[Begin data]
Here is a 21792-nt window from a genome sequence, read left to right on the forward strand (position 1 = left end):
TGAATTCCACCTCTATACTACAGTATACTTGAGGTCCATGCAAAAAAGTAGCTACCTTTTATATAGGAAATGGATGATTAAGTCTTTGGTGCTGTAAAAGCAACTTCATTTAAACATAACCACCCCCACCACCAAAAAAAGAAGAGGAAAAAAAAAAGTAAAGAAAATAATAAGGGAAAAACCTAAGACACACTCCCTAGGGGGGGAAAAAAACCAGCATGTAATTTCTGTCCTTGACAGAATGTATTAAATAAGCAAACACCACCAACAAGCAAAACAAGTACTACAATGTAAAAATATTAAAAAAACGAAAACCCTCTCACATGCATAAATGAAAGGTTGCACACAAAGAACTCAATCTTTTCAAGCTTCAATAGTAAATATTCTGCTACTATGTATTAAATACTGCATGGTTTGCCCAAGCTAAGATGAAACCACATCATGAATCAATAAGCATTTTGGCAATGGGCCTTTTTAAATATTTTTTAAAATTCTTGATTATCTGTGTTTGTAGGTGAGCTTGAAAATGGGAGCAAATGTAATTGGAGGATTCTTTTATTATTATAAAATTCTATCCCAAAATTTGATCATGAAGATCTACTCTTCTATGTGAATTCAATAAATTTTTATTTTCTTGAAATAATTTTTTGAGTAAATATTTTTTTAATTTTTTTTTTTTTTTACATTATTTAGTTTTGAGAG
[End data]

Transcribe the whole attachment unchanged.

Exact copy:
Here is a 21792-nt window from a genome sequence, read left to right on the forward strand (position 1 = left end):
TGAATTCCACCTCTATACTACAGTATACTTGAGGTCCATGCAAAAAAGTAGCTACCTTTTATATAGGAAATGGATGATTAAGTCTTTGGTGCTGTAAAAGCAACTTCATTTAAACATAACCACCCCCACCACCAAAAAAAGAAGAGGAAAAAAAAAAGTAAAGAAAATAATAAGGGAAAAACCTAAGACACACTCCCTAGGGGGGGAAAAAAACCAGCATGTAATTTCTGTCCTTGACAGAATGTATTAAATAAGCAAACACCACCAACAAGCAAAACAAGTACTACAATGTAAAAATATTAAAAAAACGAAAACCCTCTCACATGCATAAATGAAAGGTTGCACACAAAGAACTCAATCTTTTCAAGCTTCAATAGTAAATATTCTGCTACTATGTATTAAATACTGCATGGTTTGCCCAAGCTAAGATGAAACCACATCATGAATCAATAAGCATTTTGGCAATGGGCCTTTTTAAATATTTTTTAAAATTCTTGATTATCTGTGTTTGTAGGTGAGCTTGAAAATGGGAGCAAATGTAATTGGAGGATTCTTTTATTATTATAAAATTCTATCCCAAAATTTGATCATGAAGATCTACTCTTCTATGTGAATTCAATAAATTTTTATTTTCTTGAAATAATTTTTTGAGTAAATATTTTTTTAATTTTTTTTTTTTTTTACATTATTTAGTTTTGAGAG